British astronomer says he found ninth planet in solar system
A renowned astronomer from Great Britain, Michael Rowan-Robinson, would have found evidence of the existence of a ninth planet in the solar system. According to their data, the new world is between three and five times the size of Earth, and orbit the Sun about 225 times the distance from our planet.
Michael Rowan-Robinson, former president of the Royal Astronomical Society, detected his new world in historical observations made with a space telescope.
Discovery of planet 9
The observation was made thanks to the Infrared Astronomical Satellite (IRAS), which was launched in 1983 as the first orbiting observatory to analyze the entire night sky in the infrared region. For ten months, the mission detected over a quarter of a million infrared sources in the sky, testing its warmth against the cold sky background.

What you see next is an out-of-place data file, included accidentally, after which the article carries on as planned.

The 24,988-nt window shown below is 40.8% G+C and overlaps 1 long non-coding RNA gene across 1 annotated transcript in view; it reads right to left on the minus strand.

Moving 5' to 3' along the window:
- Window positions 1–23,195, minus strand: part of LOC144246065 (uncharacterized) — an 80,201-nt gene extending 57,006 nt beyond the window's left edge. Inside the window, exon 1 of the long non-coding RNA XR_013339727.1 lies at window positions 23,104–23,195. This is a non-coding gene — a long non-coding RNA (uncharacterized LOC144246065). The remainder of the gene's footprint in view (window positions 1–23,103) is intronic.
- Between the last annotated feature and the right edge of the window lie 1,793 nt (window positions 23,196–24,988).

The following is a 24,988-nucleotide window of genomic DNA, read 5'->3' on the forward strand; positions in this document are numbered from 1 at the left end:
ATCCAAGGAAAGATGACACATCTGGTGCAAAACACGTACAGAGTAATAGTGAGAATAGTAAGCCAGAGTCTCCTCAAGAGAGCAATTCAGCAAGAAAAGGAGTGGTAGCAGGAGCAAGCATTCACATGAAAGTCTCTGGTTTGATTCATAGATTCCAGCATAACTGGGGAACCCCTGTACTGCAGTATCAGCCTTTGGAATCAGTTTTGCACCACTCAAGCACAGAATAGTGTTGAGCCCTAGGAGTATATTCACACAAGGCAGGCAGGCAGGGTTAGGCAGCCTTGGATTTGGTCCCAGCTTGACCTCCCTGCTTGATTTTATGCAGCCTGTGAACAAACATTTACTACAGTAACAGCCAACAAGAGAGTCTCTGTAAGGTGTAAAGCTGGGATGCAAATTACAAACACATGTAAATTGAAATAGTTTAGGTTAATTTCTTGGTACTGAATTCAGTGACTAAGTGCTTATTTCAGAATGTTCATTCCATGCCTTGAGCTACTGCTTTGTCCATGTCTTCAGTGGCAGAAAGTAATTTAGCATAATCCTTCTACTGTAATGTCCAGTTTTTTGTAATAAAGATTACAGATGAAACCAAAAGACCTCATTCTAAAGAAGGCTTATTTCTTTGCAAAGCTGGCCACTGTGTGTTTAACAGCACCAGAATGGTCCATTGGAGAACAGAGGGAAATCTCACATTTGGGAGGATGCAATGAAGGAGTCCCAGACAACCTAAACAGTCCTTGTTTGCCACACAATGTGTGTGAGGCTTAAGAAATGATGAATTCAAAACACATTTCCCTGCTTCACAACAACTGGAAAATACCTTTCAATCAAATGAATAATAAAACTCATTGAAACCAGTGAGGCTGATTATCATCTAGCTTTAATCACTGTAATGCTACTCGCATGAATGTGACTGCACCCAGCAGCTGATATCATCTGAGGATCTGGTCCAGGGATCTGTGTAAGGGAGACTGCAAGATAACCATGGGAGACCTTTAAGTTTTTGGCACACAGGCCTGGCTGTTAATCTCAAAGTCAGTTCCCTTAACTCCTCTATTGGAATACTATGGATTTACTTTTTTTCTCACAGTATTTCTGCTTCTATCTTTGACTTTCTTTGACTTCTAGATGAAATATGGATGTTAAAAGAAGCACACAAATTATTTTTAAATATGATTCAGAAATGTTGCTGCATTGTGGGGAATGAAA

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Professor Rowan-Robinson, 79, when completing his doctorate in astrophysics in 2007, he decided to re-analyze the IRAS data, to see if there was anything to discover in the data. He was particularly interested in finding objects that had moved slowly between an observation. This would exclude more distant sources, such as galaxies, as well as faster-moving bodies, such as comets and asteroids within our solar system.
The main reason for the change in position of a planetary candidate relative to the cosmic background would be due to parallax, because the Earth orbits close to the Sun, which allows IRAS to observe from a different angle.
Planet 9 data
In this way, Rowan-Robinson analyzed hundreds of sources in the data. Responded to three IRAS observations, carried out in June, July and September 1983, and that they had moved slightly during this period.
In a research paper that detailed his research of the Planet 9, the teacher admitted that the observations are not of high quality and that they were made in a region of the sky filled with filaments of galactic gas known as cirrus clouds for their cloudy nature.
He noted that a recent and comprehensive study of the night sky by telescopes Pan-STARRS from Hawaii did not register the object, suggesting it is not real. Planet 9, if it really exists, is in the constellation Cepheus, far removed from the orbits of other planets.
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